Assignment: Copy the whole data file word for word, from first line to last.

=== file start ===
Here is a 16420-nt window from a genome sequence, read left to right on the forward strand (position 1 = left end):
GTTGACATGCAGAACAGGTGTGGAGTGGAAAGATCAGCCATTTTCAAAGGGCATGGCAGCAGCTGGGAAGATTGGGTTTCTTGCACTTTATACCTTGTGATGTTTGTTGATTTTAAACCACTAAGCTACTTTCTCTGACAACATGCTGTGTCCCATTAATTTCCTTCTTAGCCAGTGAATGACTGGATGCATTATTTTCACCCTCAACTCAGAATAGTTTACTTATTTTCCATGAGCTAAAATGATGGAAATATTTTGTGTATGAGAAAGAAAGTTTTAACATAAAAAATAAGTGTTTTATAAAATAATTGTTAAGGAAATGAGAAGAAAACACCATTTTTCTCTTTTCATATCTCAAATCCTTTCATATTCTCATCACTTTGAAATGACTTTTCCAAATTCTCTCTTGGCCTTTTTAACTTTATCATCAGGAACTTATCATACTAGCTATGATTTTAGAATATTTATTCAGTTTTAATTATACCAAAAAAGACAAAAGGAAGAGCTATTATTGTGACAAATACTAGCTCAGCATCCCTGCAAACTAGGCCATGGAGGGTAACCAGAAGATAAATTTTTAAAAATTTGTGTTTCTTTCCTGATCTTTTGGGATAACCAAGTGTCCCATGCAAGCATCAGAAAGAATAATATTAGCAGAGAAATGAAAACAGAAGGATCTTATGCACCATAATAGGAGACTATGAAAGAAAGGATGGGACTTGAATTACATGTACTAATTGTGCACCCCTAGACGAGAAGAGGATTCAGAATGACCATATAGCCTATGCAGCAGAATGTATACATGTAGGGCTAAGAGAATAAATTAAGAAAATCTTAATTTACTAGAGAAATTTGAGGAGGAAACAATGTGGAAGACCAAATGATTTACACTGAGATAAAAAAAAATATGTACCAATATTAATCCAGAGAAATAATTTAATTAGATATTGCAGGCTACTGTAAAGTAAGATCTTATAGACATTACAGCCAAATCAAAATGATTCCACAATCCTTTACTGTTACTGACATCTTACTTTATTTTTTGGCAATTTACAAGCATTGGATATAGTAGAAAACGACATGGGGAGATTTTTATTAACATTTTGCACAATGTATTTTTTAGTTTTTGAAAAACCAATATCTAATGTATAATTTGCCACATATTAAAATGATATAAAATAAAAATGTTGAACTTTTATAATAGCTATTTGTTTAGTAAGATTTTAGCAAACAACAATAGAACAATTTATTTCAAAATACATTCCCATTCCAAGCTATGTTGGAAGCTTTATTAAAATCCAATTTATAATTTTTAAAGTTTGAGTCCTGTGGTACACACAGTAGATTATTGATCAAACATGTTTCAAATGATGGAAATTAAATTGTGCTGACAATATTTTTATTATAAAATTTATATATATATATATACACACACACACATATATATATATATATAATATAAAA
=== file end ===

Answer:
Here is a 16420-nt window from a genome sequence, read left to right on the forward strand (position 1 = left end):
GTTGACATGCAGAACAGGTGTGGAGTGGAAAGATCAGCCATTTTCAAAGGGCATGGCAGCAGCTGGGAAGATTGGGTTTCTTGCACTTTATACCTTGTGATGTTTGTTGATTTTAAACCACTAAGCTACTTTCTCTGACAACATGCTGTGTCCCATTAATTTCCTTCTTAGCCAGTGAATGACTGGATGCATTATTTTCACCCTCAACTCAGAATAGTTTACTTATTTTCCATGAGCTAAAATGATGGAAATATTTTGTGTATGAGAAAGAAAGTTTTAACATAAAAAATAAGTGTTTTATAAAATAATTGTTAAGGAAATGAGAAGAAAACACCATTTTTCTCTTTTCATATCTCAAATCCTTTCATATTCTCATCACTTTGAAATGACTTTTCCAAATTCTCTCTTGGCCTTTTTAACTTTATCATCAGGAACTTATCATACTAGCTATGATTTTAGAATATTTATTCAGTTTTAATTATACCAAAAAAGACAAAAGGAAGAGCTATTATTGTGACAAATACTAGCTCAGCATCCCTGCAAACTAGGCCATGGAGGGTAACCAGAAGATAAATTTTTAAAAATTTGTGTTTCTTTCCTGATCTTTTGGGATAACCAAGTGTCCCATGCAAGCATCAGAAAGAATAATATTAGCAGAGAAATGAAAACAGAAGGATCTTATGCACCATAATAGGAGACTATGAAAGAAAGGATGGGACTTGAATTACATGTACTAATTGTGCACCCCTAGACGAGAAGAGGATTCAGAATGACCATATAGCCTATGCAGCAGAATGTATACATGTAGGGCTAAGAGAATAAATTAAGAAAATCTTAATTTACTAGAGAAATTTGAGGAGGAAACAATGTGGAAGACCAAATGATTTACACTGAGATAAAAAAAAATATGTACCAATATTAATCCAGAGAAATAATTTAATTAGATATTGCAGGCTACTGTAAAGTAAGATCTTATAGACATTACAGCCAAATCAAAATGATTCCACAATCCTTTACTGTTACTGACATCTTACTTTATTTTTTGGCAATTTACAAGCATTGGATATAGTAGAAAACGACATGGGGAGATTTTTATTAACATTTTGCACAATGTATTTTTTAGTTTTTGAAAAACCAATATCTAATGTATAATTTGCCACATATTAAAATGATATAAAATAAAAATGTTGAACTTTTATAATAGCTATTTGTTTAGTAAGATTTTAGCAAACAACAATAGAACAATTTATTTCAAAATACATTCCCATTCCAAGCTATGTTGGAAGCTTTATTAAAATCCAATTTATAATTTTTAAAGTTTGAGTCCTGTGGTACACACAGTAGATTATTGATCAAACATGTTTCAAATGATGGAAATTAAATTGTGCTGACAATATTTTTATTATAAAATTTATATATATATATATACACACACACACATATATATATATATATAATATAAAA